On Making a New Piece of Work in Bergen, Norway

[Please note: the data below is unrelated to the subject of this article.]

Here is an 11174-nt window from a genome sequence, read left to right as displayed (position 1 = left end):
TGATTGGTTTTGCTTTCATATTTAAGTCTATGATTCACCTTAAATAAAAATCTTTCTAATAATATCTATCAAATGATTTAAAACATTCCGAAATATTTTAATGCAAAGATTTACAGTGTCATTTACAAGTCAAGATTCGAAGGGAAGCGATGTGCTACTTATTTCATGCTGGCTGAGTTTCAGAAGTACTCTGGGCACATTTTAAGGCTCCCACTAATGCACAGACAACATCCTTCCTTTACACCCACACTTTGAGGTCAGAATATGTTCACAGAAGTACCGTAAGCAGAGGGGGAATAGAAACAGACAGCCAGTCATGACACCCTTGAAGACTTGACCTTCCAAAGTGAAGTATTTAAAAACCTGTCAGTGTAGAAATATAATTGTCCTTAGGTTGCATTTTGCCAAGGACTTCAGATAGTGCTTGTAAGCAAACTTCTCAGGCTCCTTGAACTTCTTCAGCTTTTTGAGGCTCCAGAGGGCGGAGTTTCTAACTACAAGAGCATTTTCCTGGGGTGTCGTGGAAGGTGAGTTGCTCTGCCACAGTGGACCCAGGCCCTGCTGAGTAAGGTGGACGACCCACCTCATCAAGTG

I have a blog which deals with issues around high definition imaging, both technological and aesthetic at this address: